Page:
Friday, May 20, 2011

In hindsight: Steps to Take Upon Losing an Anchor


Here we are back in Taiohae Bay and more anxious than ever about losing another anchor. We’re not the first cruisers to lose an anchor and we certainly won’t be the last, but it sure would be nice to know that we’ve taken our share from the anchor swallowing gods and therefore will not be visited again.
On the other hand, we know it could have been far worse. We’ve known boaters who have lost an anchor when it came loose from the chain so that only the anchor, or perhaps the anchor with only a bit of chain is left on the bottom of the anchorage.  Often times this occurs in a bad storm or in huge swell, and the boat is sent drifting. This can be a much more tenuous situation, especially if the boat is adrift while you’re sleeping (you could end up on the rocks in a short few moments), or while other boats in a busy anchorage are struggling to keep control in a severe storm (collisions are bound to happen).
Fortunately, and as you know from a previous post, this scenario is not what happened to us and we feel grateful for that.  Our anchor and chain were fine, but it was the rode, the rope part that attaches the chain to the boat,  that spliced right through to send the chain down in heaps to the ocean floor. And we saw it happen so we could address it right away. While I can’t say what we did was the absolute model to be followed if this should happen to you, it’s a good ‘think-through’ to consider in the event you should ever find yourself in a similar situation.  As you know, it all paid off in the end, and we are, once again, one with our anchor.
Steps to take:
1. Swear.
2. Quickly mark a waypoint on your navigational instruments.  We pressed the Man Overboard button, but only after about 30 seconds.  While this doesn’t sound like a long time, we had likely drifted about 30 feet from where the anchor chain had dropped. 
We also always mark a waypoint where the anchor gets dropped.  Between this marker and the one taken when the anchor rode was dropped, we were better able to figure out the general vicinity of where to look for the anchor.  In such a muddy bottom, our anchor was not clearly apparent as it had sunk a bit, so it was essential to locate the chain and/or rode.
3. Deploy a secondary anchor.  Although we ultimately ended up on a mooring ball, this option is not always available.  But even before we got permission to hook onto the ball, we quickly deployed our stern anchor which is always at the ready, with about 8 feet of chain and the rest rode, near the back of the boat.  Interestingly but not surprisingly, we also had a tough time raising it later.  We were clearly sitting in a lot of mud, but thankfully our friends helped us free that secondary anchor so that we could focus on finding our primary one.  This was done by having someone tugging on the anchor line from above water in the dinghy while someone else was below the waterline wriggling the anchor itself free from the mud.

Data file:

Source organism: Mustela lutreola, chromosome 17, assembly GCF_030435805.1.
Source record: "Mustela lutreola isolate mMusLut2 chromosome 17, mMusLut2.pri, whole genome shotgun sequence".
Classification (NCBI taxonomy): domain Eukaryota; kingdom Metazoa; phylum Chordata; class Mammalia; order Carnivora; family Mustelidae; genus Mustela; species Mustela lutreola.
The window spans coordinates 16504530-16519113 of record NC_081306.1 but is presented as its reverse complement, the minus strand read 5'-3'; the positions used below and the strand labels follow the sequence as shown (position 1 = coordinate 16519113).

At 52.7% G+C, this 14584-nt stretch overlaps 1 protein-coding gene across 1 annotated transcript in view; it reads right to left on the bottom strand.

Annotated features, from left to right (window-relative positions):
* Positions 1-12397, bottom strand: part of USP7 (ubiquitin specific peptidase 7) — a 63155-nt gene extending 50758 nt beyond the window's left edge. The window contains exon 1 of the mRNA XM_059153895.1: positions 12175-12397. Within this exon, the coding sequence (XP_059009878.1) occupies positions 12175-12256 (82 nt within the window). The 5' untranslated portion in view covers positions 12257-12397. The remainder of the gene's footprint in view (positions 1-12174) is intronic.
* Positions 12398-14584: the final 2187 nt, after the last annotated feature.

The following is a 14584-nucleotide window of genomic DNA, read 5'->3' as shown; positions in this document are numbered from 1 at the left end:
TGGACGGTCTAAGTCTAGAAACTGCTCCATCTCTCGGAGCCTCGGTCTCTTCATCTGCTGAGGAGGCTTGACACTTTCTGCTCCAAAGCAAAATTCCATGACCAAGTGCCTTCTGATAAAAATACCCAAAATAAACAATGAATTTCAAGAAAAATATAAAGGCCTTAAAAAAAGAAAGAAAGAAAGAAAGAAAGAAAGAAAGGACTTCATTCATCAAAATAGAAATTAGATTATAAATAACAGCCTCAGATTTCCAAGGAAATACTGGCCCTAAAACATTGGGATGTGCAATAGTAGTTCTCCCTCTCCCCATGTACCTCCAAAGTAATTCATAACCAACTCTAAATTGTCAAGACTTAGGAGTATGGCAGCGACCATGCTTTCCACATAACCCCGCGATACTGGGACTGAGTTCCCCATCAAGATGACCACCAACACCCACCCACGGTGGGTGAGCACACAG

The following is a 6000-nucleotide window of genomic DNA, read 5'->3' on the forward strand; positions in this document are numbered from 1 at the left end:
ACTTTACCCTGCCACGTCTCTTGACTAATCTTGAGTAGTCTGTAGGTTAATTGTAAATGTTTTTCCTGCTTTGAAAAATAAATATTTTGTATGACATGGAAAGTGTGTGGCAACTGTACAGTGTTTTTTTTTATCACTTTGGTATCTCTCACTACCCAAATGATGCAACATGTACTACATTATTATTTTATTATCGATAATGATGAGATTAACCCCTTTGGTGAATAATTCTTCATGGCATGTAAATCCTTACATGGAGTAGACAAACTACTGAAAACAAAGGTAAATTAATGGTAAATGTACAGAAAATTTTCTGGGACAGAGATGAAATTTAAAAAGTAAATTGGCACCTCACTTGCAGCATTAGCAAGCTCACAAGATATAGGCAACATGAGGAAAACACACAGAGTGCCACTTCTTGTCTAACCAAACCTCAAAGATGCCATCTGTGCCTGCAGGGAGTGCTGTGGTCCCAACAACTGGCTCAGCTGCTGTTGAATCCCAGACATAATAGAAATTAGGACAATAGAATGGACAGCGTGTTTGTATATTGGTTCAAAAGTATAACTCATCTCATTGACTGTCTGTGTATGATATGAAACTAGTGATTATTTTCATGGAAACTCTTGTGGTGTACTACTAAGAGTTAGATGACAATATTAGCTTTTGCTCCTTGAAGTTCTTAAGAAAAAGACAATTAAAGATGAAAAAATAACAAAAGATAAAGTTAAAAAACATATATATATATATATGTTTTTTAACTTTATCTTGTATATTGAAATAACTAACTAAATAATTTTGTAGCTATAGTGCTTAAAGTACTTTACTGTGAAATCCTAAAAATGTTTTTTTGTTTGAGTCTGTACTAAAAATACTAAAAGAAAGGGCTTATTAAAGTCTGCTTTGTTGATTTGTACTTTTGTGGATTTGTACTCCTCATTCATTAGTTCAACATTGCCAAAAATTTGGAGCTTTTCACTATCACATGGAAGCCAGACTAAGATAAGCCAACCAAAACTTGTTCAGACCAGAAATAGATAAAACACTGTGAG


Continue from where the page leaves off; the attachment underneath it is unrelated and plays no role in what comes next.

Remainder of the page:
4.  Find a grapnel (a clawed anchor) and some weight (perhaps some chain attached to the grapnel), attach a long line to it, and use your dinghy to dredge the general area where you think the anchor is located.  It’s important to make sure that you have enough weight on the grapnel and that you are not traveling too fast or else the grapnel will not drag on the ocean floor but rather just get pulled through the water, completely wasting your time.  We know this from experience.
5. Be patient.  This could take hours or even days. We were fortunate to have had friends who were willing to help us with this as one can go crazy dredging in some obscure location where you think you’ll find the anchor or the chain or the rode. 
6.Be methodical.  Go back and forth in a pattern to make sure you don’t miss a spot.  And then go back on the same spot.
7. Find a diver, or dive the area yourself.  It’s easy to get disoriented under water, especially when the water is murky like in Taiohae Bay.  The thing to do is drop down the dinghy anchor and use this as the baseline for the diver.  The diver then takes a 3-6 foot rope and ties it around the anchor line, then searches that radius around the anchor line.  This too must be done methodically so that he/she begins again in the location immediately adjacent to the one just dove.  Here again, we were fortunate to have had two friends who were able to dive with Evergreen’s hookah(Evergreen’s Dennis, and Aeolus’ Yp), although there was a professional diver at the ready if we needed him.
8. Pray. It may just pay off.
-Barb, Nuku Hiva, Marquesas Islands
8 degrees 54.447 minutes South
140 degrees 06.032 minutes West
(our actual anchor waypoint)

1 comment:

  1. I don't understand. What about the step called "Just buy another anchor"?